Therein lies the problem though, as Howard Biggs and Joe Thomas give this an arrangement that largely tries to contradict everything Greer is saying. The biggest offenders are the horn section which in the first half are blaring away rather than blasting away, a tonal difference that is hard to overcome because their brand of playing has its home in outdated styles compared to the sax solo that thankfully comes along midway through and is much more at home in this current brand of music.

From that point forward this shores itself up, as the outdated horns give way to other instruments, including a subtly used guitar, while Greer himself never lets up vocally and wins you over by sheer effort and enthusiasm. But even so you never shake the feeling this is trying to hedge its bets stylistically rather than place the whole pile of chips on rock ‘n’ roll.

With a fairly on-note story suggesting that fat men are better lovers, something that could’ve used raunchier examples to match his vocal heat and convince us of his prowess in more ways than just singing, this is a record you want to say is better than it really is.

But considering how long we’ve waited for this kind of performance out of the mild-mannered Greer, we’re giving him the benefit of the doubt as he shows that he may have had his heart into this vocation more than he’s let on at other times. As such it serves as a potent reminder that with enough exposure anyone could be thoroughly corrupted by this music after all.


You Can Have A Lot Of Fun
Since we stated earlier that Big John Greer had just the one national hit to his credit, that tells you that this side failed to make much of a dent at the time, though it probably is among his most recognizable songs historically which tells you that people wanted more of what he was dishing out here.

The problem though is if this HAD connected in a big way it might’ve actually had a somewhat negative effect on the course of rock ‘n’ roll in general, even if it boosted Greer’s visibility in the process.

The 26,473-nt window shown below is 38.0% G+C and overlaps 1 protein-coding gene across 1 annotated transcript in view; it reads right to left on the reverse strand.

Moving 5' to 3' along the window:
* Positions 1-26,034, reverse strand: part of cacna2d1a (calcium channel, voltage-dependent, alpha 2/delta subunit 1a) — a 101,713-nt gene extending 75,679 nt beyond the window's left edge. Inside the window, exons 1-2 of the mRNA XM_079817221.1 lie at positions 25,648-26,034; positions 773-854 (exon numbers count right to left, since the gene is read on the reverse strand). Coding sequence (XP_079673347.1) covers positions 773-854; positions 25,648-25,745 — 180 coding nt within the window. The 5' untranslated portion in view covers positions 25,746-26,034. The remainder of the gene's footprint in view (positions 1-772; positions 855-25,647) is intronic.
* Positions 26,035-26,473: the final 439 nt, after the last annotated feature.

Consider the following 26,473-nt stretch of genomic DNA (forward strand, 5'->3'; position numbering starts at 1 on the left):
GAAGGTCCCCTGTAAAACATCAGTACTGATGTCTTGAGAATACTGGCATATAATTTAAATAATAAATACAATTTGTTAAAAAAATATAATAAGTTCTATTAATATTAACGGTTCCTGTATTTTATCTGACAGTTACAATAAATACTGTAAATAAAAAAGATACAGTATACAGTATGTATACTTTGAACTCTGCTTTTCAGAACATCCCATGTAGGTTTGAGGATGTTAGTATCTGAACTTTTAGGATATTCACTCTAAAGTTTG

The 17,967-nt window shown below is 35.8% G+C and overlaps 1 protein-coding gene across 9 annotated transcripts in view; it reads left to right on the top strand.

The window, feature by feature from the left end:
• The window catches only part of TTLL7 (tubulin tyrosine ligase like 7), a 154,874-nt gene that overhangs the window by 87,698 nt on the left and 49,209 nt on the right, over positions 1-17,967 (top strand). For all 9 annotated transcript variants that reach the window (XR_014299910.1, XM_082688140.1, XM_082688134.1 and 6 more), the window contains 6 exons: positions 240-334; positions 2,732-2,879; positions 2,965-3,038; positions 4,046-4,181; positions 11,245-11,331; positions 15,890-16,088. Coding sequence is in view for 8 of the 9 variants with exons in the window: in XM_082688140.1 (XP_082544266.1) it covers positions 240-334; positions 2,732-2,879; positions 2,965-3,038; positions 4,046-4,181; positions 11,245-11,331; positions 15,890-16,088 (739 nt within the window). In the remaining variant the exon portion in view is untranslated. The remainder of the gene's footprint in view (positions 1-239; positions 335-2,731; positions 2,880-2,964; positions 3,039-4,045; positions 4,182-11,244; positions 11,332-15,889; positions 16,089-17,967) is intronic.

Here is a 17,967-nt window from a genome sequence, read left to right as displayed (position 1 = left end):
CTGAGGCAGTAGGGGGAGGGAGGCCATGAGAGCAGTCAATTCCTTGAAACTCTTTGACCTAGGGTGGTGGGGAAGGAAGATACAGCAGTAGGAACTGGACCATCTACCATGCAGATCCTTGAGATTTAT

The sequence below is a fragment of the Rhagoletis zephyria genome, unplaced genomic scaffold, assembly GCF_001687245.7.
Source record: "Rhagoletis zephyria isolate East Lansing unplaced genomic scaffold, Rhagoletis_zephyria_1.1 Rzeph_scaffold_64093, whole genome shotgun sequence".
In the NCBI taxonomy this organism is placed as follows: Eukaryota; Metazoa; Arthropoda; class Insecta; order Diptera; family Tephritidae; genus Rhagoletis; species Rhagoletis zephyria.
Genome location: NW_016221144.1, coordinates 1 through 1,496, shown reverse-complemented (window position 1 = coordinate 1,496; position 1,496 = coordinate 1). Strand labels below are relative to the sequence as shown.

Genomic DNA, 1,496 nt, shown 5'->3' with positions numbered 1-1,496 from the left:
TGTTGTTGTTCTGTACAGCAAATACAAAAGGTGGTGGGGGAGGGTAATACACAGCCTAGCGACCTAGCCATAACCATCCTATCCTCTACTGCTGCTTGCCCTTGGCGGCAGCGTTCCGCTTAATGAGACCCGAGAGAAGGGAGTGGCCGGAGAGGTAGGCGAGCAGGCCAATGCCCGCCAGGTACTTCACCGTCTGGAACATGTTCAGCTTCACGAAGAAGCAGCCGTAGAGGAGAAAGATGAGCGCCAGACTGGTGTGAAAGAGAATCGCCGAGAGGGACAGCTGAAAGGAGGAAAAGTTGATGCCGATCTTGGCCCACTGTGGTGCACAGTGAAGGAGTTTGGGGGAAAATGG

The reason for this is simple. By nature I’m The Fat Man was a conflicted record, which poses problems that are rather obvious should it succeed.

A rock fan would’ve propelled this onto the charts based on Greer’s lusty unbridled vocal performance, thereby hoping that their interest would spur him on to give them more of this in the future.

But we know damn well that RCA would think that what caused it to be successful was in reining in the rock aspects with a more sensible old school horn chart and consequently they’d double down on that in the future, maybe even telling Greer to ease off the rawer singing style a little so as not to scare away their preferred demographic who they’d remain convinced were the key to becoming even bigger down the road.

In other words, both sides would think that their preferred approach was wholly responsible for it being acceptable and the debate inside RCA’s studios as to which direction to head would be no closer to a definitive resolution.

Of course, because it didn’t become a hit the same was true in a different way, as both sides could claim that the other facets were responsible for curtailing its action, the rockers saying that this would’ve been a big seller without those infernal horns, while RCA insisted that it was Greer’s thundering vocals that scared off a bigger audience.

The frustrating part is while we know full well who’s right in that debate, we also know the wrong side is going to win that debate and so this becomes Big John Greer’s last best chance for lasting acclaim as a rocker, done in once again by those around him.


(Visit the Artist page of Big John Greer for the complete archive of his records reviewed to date)